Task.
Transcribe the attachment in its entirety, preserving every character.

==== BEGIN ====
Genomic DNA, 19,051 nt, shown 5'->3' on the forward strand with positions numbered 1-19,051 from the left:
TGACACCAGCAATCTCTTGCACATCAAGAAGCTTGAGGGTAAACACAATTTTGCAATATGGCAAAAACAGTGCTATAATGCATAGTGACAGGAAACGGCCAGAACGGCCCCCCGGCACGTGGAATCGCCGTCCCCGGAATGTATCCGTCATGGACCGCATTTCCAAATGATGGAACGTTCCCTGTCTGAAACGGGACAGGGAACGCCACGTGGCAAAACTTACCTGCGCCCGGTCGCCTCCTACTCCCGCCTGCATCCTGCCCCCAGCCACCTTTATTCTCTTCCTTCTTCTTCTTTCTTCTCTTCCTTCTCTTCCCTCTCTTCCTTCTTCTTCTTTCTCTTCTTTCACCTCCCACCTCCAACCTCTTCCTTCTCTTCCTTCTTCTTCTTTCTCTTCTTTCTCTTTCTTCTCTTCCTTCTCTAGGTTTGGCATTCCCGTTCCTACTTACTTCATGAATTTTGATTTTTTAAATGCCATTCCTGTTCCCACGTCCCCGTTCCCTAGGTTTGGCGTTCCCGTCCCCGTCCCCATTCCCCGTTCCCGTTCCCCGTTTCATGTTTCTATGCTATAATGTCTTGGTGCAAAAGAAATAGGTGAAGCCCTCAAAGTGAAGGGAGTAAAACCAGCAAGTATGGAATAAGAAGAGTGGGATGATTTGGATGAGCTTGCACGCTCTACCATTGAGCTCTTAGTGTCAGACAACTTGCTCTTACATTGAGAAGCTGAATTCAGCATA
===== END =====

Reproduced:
Genomic DNA, 19,051 nt, shown 5'->3' on the forward strand with positions numbered 1-19,051 from the left:
TGACACCAGCAATCTCTTGCACATCAAGAAGCTTGAGGGTAAACACAATTTTGCAATATGGCAAAAACAGTGCTATAATGCATAGTGACAGGAAACGGCCAGAACGGCCCCCCGGCACGTGGAATCGCCGTCCCCGGAATGTATCCGTCATGGACCGCATTTCCAAATGATGGAACGTTCCCTGTCTGAAACGGGACAGGGAACGCCACGTGGCAAAACTTACCTGCGCCCGGTCGCCTCCTACTCCCGCCTGCATCCTGCCCCCAGCCACCTTTATTCTCTTCCTTCTTCTTCTTTCTTCTCTTCCTTCTCTTCCCTCTCTTCCTTCTTCTTCTTTCTCTTCTTTCACCTCCCACCTCCAACCTCTTCCTTCTCTTCCTTCTTCTTCTTTCTCTTCTTTCTCTTTCTTCTCTTCCTTCTCTAGGTTTGGCATTCCCGTTCCTACTTACTTCATGAATTTTGATTTTTTAAATGCCATTCCTGTTCCCACGTCCCCGTTCCCTAGGTTTGGCGTTCCCGTCCCCGTCCCCATTCCCCGTTCCCGTTCCCCGTTTCATGTTTCTATGCTATAATGTCTTGGTGCAAAAGAAATAGGTGAAGCCCTCAAAGTGAAGGGAGTAAAACCAGCAAGTATGGAATAAGAAGAGTGGGATGATTTGGATGAGCTTGCACGCTCTACCATTGAGCTCTTAGTGTCAGACAACTTGCTCTTACATTGAGAAGCTGAATTCAGCATA